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thelastblack
December 27th, 2011, 01:59 PM
hey
i use LaTeX (texlive) and TeXMaker for writing, and i have no problem with it.
but i want one thing: an ability name "reverse search".
in windows, my friends use MikTex and texmaker and sumatraPDF and when they get PDF output, if they double click anywhere on PDF file, it will go to texmaker in related line.
i want the same in ubuntu.
i am using 11.10 and texlive and texmaker and the built-in viewer of texmaker. in viewer, i have the option of going back to the line, but this doesnt work.
anyone has any suggestion?
thx in advance

cotcot
January 2nd, 2012, 09:04 PM
I was looking for the same. Here (http://stackoverflow.com/questions/2543185/latex-inverse-search-from-a-pdf-in-okular-to-texmaker) is a thread on the subject.
I have not tried it yet.

gleedadswell
January 23rd, 2012, 08:49 AM
I was looking for the same. Here (http://stackoverflow.com/questions/2543185/latex-inverse-search-from-a-pdf-in-okular-to-texmaker) is a thread on the subject.
I have not tried it yet.

For the original poster, the source quoted above is to get it to work with emacs, not texwriter. So if you really like texwriter and aren't willing to learn emacs (which has quite a learning curve) this might not be the solution you are looking for.

I tried the instructions, but they didn't quite work for me. I did a fair bit of fiddling with it and finally got it to work. So I'm reproducing that source here with my edits:

1. First, install Okular, the KDE PDF viewer. This may require a huge number of KDE libraries. Evince is nice but doesn’t support inverse PDF search yet. You also need the auctex package installed. It isn't automatically installed as part of emacs, so make sure you've got it. Make sure you have Emacs 23. It isn't a default in most Ubuntu versions.

2. In okular, go to Settings > Configure Okular > Editor and change the editor to "emacs client", and the command to "emacsclient -a emacs –no-wait +%l %f".

3. We need to make some changes to .emacs which is a hidden file in your home directory. We have to start emacs in server mode so that okular can talk to it. Add this line somewhere in your .emacs file:
(server-start)
The next time emacs is started, it will be in server mode.

4. When emacs compiles using latex, it has to include "source specials". Roughly, this is an index connecting every position in the PDF file to a line number in the source file. To create the index, a latex package called synctex must be installed. Under recent Ubuntu versions this is included in the package texlive-extra-utils, so make sure that’s installed.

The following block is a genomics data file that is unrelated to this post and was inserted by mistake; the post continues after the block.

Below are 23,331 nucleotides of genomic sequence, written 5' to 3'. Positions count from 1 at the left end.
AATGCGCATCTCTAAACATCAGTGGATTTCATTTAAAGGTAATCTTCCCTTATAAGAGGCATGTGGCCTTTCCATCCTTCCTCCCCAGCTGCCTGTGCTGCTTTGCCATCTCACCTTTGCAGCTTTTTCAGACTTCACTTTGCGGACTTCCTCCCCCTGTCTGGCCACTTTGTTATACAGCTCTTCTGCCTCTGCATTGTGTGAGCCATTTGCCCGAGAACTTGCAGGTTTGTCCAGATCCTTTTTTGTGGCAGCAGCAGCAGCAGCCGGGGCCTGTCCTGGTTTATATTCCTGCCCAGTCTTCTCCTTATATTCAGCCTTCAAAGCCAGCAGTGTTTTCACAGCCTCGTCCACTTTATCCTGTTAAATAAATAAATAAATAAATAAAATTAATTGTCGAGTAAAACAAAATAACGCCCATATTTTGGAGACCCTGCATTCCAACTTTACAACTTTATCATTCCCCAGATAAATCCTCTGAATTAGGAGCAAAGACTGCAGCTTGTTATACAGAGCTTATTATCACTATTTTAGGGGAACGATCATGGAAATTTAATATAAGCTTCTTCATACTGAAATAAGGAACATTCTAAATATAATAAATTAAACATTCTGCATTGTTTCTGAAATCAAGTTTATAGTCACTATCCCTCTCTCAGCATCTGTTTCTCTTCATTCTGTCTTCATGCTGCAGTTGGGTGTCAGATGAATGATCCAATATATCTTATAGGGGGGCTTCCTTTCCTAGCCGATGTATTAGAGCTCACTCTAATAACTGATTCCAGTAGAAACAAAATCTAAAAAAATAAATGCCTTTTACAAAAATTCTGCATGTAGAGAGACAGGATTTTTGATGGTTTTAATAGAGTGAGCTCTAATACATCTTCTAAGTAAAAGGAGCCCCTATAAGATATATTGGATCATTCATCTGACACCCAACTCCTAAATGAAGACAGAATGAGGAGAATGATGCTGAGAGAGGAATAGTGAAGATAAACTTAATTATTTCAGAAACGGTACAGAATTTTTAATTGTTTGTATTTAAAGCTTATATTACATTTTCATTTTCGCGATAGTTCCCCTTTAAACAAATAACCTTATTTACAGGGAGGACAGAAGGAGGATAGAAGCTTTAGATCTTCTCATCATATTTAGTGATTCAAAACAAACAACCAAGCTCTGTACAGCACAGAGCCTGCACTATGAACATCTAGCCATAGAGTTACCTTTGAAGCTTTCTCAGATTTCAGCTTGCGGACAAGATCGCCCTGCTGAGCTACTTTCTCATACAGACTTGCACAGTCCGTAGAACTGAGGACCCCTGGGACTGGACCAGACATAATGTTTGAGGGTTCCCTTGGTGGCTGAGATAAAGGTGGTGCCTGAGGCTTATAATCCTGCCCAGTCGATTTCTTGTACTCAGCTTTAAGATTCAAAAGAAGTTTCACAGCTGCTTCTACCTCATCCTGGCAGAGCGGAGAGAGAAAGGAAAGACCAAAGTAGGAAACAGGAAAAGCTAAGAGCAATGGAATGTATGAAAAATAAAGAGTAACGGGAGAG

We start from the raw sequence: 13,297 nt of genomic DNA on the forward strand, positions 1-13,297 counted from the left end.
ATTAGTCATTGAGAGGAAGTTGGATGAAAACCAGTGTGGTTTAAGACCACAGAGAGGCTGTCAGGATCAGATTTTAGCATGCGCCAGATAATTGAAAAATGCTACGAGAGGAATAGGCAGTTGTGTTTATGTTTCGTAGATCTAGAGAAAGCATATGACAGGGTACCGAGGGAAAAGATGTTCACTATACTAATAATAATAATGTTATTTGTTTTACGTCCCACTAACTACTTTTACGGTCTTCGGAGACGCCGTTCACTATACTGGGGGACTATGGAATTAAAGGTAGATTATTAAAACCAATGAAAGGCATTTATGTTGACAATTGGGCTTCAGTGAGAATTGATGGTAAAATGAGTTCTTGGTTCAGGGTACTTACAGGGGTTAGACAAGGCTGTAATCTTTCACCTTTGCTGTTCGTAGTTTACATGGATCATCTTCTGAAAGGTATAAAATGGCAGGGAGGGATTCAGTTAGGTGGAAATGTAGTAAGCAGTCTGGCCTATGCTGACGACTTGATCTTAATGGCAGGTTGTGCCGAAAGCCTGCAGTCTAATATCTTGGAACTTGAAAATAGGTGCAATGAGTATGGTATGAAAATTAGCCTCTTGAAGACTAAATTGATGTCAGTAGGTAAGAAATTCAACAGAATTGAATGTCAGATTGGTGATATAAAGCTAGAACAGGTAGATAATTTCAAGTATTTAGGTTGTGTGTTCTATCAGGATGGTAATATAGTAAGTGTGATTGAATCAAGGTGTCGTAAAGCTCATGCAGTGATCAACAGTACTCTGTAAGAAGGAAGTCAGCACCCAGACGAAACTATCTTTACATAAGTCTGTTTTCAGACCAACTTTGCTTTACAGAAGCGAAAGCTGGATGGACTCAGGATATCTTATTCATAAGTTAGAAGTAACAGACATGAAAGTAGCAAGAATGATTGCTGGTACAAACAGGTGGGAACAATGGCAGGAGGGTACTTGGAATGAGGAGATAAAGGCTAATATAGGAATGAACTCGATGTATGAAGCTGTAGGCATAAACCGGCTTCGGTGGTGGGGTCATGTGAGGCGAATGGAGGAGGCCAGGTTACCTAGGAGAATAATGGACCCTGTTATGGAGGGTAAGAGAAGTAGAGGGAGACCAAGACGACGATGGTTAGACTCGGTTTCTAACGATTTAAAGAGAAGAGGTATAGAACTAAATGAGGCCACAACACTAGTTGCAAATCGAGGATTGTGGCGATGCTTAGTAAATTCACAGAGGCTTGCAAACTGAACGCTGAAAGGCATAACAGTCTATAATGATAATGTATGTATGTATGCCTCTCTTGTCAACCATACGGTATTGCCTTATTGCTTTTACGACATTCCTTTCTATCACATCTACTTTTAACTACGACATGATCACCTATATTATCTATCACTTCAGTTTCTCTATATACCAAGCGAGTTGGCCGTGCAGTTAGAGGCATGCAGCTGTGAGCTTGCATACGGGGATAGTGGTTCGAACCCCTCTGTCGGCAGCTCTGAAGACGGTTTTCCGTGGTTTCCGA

5. To tell emacs to always use PDF (i.e. compile with pdflatex instead of latex) insert the line
(add-hook 'LaTeX-mode-hook 'TeX-PDF-mode)
into your .emacs. This step is optional if you don't want to automatically pick PDF each time, but everything in this post pertains to PDF.

6. Tell emacs to compile using source specials by adding the following line to your .emacs: '(LaTeX-command "latex -synctex=1") Alternatively, when editing a tex file, go to the menu LaTeX > Customize AUCTeX > Extend this menu; Then reopen the menu (which will have changed structure a bit) LaTeX > Customize AUCTeX > TeX Command > LaTeX Command, then change"latex" to "latex -synctex=1" and click "Save for future sessions". Then exit emacs [I couldn't get the direct edit of .emacs to work, but using the AUCTex customization menu did work for me]

7. Reopen your .tex file in emacs. Open the customization menu LaTeX > Customize AUCTeX > Extend this menu; and again LaTeX > Customize AUCTeX > TeX Command > TeX View > Tex View Program List. This item will be empty except for some somewhat cryptic instructions. It has an insertion point marked by a button with "INS" on it. Click this. Several fields will be created. In the Name field enter "okular" without quotes. In the Command field enter

okular %o

Click "save for future sessions" and "set for current session". Then click Exit.

8. Yet again go into the customization menu LaTeX > Customize AUCTeX > TeX Command > TeX View > TeX Program Selection. You will see a number of fields. One set will list output-pdf in one field. On the line of fields below this click the Value Menu button beside Viewer: One of the options you are given should be okular. Select this. Again "save for future sessions" and "set for current session".

Now test it out. In the directory with your .tex file delete any .dvi, .ps and .pdf files that might have been produced from your .tex (this is just so you can see cleanly whether this is working the way it should). Now in emacs hit CTRL-c CTRL-c and then ENTER. If you look in the directory again you should see a newly built .pdf, but no .dvi. Also there should be a new file with extension .synctex.gs. If this second file isn't there then synctex isn't doing what it should and you won't have the inverse search working. Check your .emacs file and make sure the line we inserted above isn't mistyped. Back in emacs hit CTRL-c CTRL-c again and then ENTER. Your new .pdf *should* open up in okular. Arrange the windows so you can see the .tex file in emacs and the .pdf in okular simultaneously. If you SHIFT-left click on any word in the .pdf then your cursor in emacs should move to the beginning of the paragraph containing the word you clicked.

Voila!

I couldn't get this same functionality to work in texwriter despite following a couple of posts about it. emacs is really powerful. It's too bad its customization dialogues are so cryptic!